Rural Internet

I recently changed both my broadband and mobile phone providers. The reason was simple: I wanted a faster, more stable connection, both at home and while out and about.

Increasingly our lives are revolving around a strong internet connection, and there are certain aspects of my job I can’t even do without being online. Everything is in the cloud; local storage is becoming little more than a cache. And yet, living in Rural North Norfolk 4g coverage is spotty, 3g is rare and GPRS (or even the dreaded No Service) is not uncommon. Even my fibre optic broadband tops out at 13mb/s.

I was on the train with a colleague of mine the other week. They stated that “it’s amazing how useless a laptop is without an internet connection”. I found this to be quite amusing. Perhaps it’s because I’m old enough to remember a time before The Internet and constant, near ubiquitous connections, that I find my laptop (and iPad, and even phone) perfectly usable offline. Unfortunately I am little hamstrung when it comes to looking up information, which can be a practically constant need if I’m trying to do development – hurrah for Dash and offline documentation.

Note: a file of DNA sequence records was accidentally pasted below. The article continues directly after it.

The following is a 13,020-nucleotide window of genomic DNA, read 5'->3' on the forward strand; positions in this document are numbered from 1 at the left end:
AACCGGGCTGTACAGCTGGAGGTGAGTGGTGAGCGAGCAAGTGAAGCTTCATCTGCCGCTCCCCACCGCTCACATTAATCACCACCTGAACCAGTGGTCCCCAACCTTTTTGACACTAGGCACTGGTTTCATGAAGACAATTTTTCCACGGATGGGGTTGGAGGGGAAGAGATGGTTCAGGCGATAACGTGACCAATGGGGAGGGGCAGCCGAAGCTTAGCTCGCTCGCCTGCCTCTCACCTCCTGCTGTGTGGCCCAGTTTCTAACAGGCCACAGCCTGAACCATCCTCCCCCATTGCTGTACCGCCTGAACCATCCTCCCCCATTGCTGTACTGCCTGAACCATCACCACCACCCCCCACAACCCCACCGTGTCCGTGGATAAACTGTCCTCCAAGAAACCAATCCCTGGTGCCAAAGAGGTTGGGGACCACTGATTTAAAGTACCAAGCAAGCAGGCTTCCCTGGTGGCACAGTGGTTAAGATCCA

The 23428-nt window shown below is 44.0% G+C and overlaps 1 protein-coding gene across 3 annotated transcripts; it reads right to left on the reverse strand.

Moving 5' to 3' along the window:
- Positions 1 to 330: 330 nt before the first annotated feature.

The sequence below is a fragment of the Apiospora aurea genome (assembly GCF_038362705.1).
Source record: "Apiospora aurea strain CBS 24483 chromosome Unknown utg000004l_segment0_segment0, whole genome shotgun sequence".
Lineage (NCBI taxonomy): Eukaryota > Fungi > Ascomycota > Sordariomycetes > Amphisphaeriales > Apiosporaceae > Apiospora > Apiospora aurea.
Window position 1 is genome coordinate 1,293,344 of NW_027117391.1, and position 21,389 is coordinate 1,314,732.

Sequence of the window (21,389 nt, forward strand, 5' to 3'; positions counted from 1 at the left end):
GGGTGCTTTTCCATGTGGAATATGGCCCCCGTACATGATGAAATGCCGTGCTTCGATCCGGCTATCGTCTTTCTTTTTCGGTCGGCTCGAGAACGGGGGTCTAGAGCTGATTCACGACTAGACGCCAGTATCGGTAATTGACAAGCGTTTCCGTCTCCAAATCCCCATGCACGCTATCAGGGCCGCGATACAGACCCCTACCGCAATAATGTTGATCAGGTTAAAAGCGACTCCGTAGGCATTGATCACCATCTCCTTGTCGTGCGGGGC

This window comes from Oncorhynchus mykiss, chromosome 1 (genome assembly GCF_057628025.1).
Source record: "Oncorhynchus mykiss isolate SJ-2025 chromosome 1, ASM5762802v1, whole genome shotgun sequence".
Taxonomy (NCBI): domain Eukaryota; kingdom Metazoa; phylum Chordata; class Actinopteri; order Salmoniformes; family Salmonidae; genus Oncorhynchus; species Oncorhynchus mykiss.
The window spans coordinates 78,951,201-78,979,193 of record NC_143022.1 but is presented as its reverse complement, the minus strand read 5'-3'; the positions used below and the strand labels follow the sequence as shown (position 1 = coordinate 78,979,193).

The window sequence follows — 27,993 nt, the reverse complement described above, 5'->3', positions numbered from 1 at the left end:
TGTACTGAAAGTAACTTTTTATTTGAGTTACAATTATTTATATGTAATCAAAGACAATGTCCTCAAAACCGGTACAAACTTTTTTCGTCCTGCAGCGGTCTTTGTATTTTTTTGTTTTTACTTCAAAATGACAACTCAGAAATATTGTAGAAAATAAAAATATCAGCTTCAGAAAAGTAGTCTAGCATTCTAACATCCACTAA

This near ubiquitous connection is a problem though. Too many services assume constant connection and become problematic at best when you drop offline. It annoys me that I have to use the iPad version of Trello on the train because the website doesn’t support offline properly. It’s annoying me to the point where I may actually write a native Kanban style app for OSX as an excuse to learn Swift.

There is still a need for offline version of apps, tools and utilities, but that need is shrinking. In some respects that’s turning those of us who can’t be online constantly into second class netizens.